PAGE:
The records shed light on one instance where ICE agents used social media and data analytics tools to locate targets. In February and March last year, ICE agents communicated with a detective from Las Cruces, New Mexico, requesting information about a certain person in the area. The agents were reportedly able to obtain Facebook data containing a log of login times and corresponding IP addresses of each login.

Published on:

Reports Reveal USCIS Creating Internal Division to Crack Down on “Lenient” CaseworkersAccording to sources and documents acquired by The Washington Post, U.S. Citizenship and Immigration Services (USCIS) will be forming a new internal division that will closely monitor the agency’s caseworkers in an effort to crack down on agents who may be too lenient toward immigrants applying for permanent residency or citizenship.

The reports show that federal agency in charge of the U.S. immigration system has not fully disclosed plans of the new division to its more than 19,000 employees and contractors. They have, however, been discreetly reassigning personnel to staff the division, according to agency insiders who shared what they know with The Washington Post on the condition that they remain anonymous.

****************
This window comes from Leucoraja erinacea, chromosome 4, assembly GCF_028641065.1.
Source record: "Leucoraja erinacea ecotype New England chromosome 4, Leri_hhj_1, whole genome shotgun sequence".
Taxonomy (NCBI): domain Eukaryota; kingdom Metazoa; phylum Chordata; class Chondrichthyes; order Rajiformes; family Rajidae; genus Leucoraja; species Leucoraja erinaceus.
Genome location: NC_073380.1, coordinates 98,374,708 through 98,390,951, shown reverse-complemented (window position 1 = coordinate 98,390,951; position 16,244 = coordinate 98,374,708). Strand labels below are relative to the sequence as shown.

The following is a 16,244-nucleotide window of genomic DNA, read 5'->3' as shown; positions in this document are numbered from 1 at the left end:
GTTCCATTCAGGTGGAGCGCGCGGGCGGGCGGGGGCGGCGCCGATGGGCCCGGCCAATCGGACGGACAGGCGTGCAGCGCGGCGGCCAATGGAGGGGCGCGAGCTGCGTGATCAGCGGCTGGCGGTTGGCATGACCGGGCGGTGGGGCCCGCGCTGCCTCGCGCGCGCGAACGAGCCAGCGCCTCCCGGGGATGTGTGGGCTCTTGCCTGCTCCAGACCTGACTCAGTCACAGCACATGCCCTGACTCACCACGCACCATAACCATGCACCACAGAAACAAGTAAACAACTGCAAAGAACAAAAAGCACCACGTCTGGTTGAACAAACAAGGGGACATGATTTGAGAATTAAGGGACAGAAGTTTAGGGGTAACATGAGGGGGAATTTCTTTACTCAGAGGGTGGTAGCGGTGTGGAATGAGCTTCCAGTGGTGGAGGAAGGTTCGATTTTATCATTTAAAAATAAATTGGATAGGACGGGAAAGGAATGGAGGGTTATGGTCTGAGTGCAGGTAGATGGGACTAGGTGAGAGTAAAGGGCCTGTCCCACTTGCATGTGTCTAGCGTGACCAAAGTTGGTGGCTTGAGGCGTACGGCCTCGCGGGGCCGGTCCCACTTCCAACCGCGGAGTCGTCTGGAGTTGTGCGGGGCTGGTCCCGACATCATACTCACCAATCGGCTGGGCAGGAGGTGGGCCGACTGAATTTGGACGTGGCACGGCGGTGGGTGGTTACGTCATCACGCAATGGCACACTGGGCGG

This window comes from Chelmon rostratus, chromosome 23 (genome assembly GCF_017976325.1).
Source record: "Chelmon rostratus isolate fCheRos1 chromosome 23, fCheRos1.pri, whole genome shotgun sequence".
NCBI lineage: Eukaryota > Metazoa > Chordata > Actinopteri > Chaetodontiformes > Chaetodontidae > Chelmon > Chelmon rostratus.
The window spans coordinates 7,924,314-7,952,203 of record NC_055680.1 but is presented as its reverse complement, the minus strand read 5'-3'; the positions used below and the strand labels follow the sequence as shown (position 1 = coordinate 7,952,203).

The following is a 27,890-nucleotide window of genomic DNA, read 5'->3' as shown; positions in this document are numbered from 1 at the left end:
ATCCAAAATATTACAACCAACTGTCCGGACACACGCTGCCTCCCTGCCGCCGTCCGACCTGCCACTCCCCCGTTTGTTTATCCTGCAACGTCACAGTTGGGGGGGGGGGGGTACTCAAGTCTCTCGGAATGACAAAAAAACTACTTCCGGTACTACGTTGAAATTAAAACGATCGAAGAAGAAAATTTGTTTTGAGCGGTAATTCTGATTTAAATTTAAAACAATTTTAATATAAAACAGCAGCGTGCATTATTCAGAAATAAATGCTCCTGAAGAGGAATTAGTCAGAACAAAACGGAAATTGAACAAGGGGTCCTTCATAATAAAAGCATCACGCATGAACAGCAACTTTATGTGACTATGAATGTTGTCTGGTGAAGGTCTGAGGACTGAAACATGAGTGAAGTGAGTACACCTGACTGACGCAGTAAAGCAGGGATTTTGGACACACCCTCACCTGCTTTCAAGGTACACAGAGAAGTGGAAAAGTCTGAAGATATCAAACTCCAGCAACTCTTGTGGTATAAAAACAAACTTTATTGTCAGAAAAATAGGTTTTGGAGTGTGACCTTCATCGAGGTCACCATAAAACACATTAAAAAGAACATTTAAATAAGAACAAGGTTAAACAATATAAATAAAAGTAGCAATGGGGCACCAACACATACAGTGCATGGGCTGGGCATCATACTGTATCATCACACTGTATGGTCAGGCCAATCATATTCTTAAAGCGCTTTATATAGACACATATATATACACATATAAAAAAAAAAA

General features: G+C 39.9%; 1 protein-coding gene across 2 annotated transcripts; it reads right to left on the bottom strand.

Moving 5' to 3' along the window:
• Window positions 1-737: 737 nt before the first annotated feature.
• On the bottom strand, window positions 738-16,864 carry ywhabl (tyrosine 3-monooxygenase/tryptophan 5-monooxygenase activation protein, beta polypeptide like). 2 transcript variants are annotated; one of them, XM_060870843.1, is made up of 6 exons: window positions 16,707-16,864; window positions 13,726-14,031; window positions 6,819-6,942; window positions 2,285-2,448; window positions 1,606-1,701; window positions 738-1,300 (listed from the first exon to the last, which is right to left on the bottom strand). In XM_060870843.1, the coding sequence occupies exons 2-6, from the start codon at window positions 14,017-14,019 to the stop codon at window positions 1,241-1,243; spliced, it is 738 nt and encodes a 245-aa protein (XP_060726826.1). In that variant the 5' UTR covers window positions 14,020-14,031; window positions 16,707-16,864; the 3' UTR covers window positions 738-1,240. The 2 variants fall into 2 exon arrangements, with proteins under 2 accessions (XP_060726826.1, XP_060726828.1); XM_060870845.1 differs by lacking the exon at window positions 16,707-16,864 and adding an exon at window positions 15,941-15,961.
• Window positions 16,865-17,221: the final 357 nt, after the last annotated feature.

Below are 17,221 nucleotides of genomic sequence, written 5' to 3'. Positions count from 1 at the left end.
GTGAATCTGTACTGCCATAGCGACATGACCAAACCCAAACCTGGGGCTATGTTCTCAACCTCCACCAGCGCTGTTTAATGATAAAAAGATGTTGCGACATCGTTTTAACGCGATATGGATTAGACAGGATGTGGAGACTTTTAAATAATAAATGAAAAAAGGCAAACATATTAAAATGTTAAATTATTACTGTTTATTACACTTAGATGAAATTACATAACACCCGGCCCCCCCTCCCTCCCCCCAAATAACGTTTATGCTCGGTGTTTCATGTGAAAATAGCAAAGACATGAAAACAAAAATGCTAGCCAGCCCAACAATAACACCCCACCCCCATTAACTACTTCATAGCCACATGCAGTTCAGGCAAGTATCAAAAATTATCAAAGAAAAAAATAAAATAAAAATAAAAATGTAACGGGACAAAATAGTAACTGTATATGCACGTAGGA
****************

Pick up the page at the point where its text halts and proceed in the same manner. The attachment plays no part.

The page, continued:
It’s no secret that undocumented immigration has been a centerpiece of the Trump campaign. But the President isn’t just against unlawful immigration, he has also pushed for tighter regulations on legal immigration.

Published on:

Cities Petition Ninth Circuit to Protect DACA RecipientsThe National League of Cities and the U.S. Conference of Mayors, a group of 40 cities and counties from all over the country, have filed an amicus brief in the Ninth Circuit to uphold a decision blocking the federal government’s plans to rescind the Deferred Action for Childhood Arrivals (DACA) program, placing the future of more than 700,000 immigrants in jeopardy.

Mayors and county officials from Los Angeles, New York, and Chicago among others have requested the appellate court to uphold an existing nationwide injunction that is effectively preventing the Trump administration’s order to dismantle DACA.

DACA is an Obama-era executive order offering temporary protected status to undocumented immigrants who entered the country as minors. Under this immigration program, DREAMers (named after the DREAM Act, a failed bill with the same provisions as DACA) are permitted to apply for two-year-renewable work permits, allowing them to legally work in the country and seek a driver’s license among other things. Benefits are extended to DREAMers who arrived in the United States before the age of 16 and can provide proof of having continuously lived in the country since June 2017.